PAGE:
Diana M. Fessler
Federal bureaucrats slam door on elected education official
(DAYTON) - State Board of Education member Diana M. Fessler is steamed about being barred from National School-to-Work meetings.
"I find it incredible," Mrs. Fessler wrote in protest to Education Secretary Richard Riley and Labor Secretary Alexis Herman, "that those who claim that School-to-Work is good for kids, and good for the economy . . . find it necessary to conduct the public's business behind closed doors."
The June 14-18 conference attracted personnel from 43 states and Puerto Rico including officials from the U.S. Departments of Education and Labor.
State and federal bureaucrats met at the Renaissance Hotel in Cleveland. Fessler reports that the focus of the meeting included the identification of the obstacles hindering the full implementation of STW and determining how to overcome them, regardless of the opposition to it.
Mrs. Fessler, who represents one million Ohioans, says she was formally introduced and welcomed from the podium and that she attended Sunday through Tuesday morning sessions without incident.
On Tuesday afternoon, Interim Director of the National School-to-Work Office Irene Lynn excluded Fessler from a strategy session and all Communications Task Force meetings.
In her letter to Riley and Herman, Fessler states, "These were not routine staff meetings. Participants had flown in from across the nation to meet in a swanky hotel to work out strategies to move the School-to-Work system forward."
When asked why she was barred from the meetings, Fessler replied, "Perhaps they thought the risk of bad press from barring an elected official would, in the long-run, be less problematic than the public learning what they're up to."
Charles A. Byrne, a Cleveland Heights resident who represents Ohio State Board of Education District 11 which includes Cleveland, said, "Congress should slam the brakes on bureaucratic bullies."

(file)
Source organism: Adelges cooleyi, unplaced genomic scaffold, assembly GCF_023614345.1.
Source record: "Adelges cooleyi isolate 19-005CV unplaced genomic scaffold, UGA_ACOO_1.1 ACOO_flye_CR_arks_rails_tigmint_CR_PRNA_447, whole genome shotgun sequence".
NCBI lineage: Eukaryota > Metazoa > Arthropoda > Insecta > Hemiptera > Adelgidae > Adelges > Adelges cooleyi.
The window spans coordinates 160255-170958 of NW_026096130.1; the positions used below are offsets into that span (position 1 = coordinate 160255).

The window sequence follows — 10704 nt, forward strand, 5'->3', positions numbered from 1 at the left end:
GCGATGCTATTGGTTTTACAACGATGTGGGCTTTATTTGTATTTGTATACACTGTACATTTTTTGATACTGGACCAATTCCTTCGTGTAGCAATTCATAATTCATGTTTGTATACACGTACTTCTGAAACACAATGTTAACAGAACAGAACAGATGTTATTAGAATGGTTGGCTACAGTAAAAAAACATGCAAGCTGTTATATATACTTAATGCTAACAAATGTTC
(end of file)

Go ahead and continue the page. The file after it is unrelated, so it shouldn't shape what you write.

Advocates of the STW system say that if the United States is to prosper in the world economy, then students must be taught how to think globally, problem-solve, and work collaboratively.
Fessler, a critic of the STW system, says, "STW is not another here-today-gone-tomorrow program, and it's not the benign vocational or Tech-Prep program that STW advocates say it is. It is a system that values job-training more than education, and a system that replaces representative government with government by committee."
"The bottom line," said Fessler, "is that implementation of STW leads to a planned economy. The federal law requires mandatory job training for all. Unless STW is stopped, in the future people won't be able to get further education or a decent job without the skill certificate described in the federal STW law."
"The purpose of government," said Fessler, "is to protect the interests of the people, not to develop an agenda, refine implementation strategies, and create marketing plans for a new system of education and governance behind closed doors."
Fessler emphasized, "People who are doing what is right and good don't have to sneak around and hide behind closed doors."
For full text of the letter to Secretaries Riley and Herman, visit: http://www.fessler.com
Diana M. Fessler
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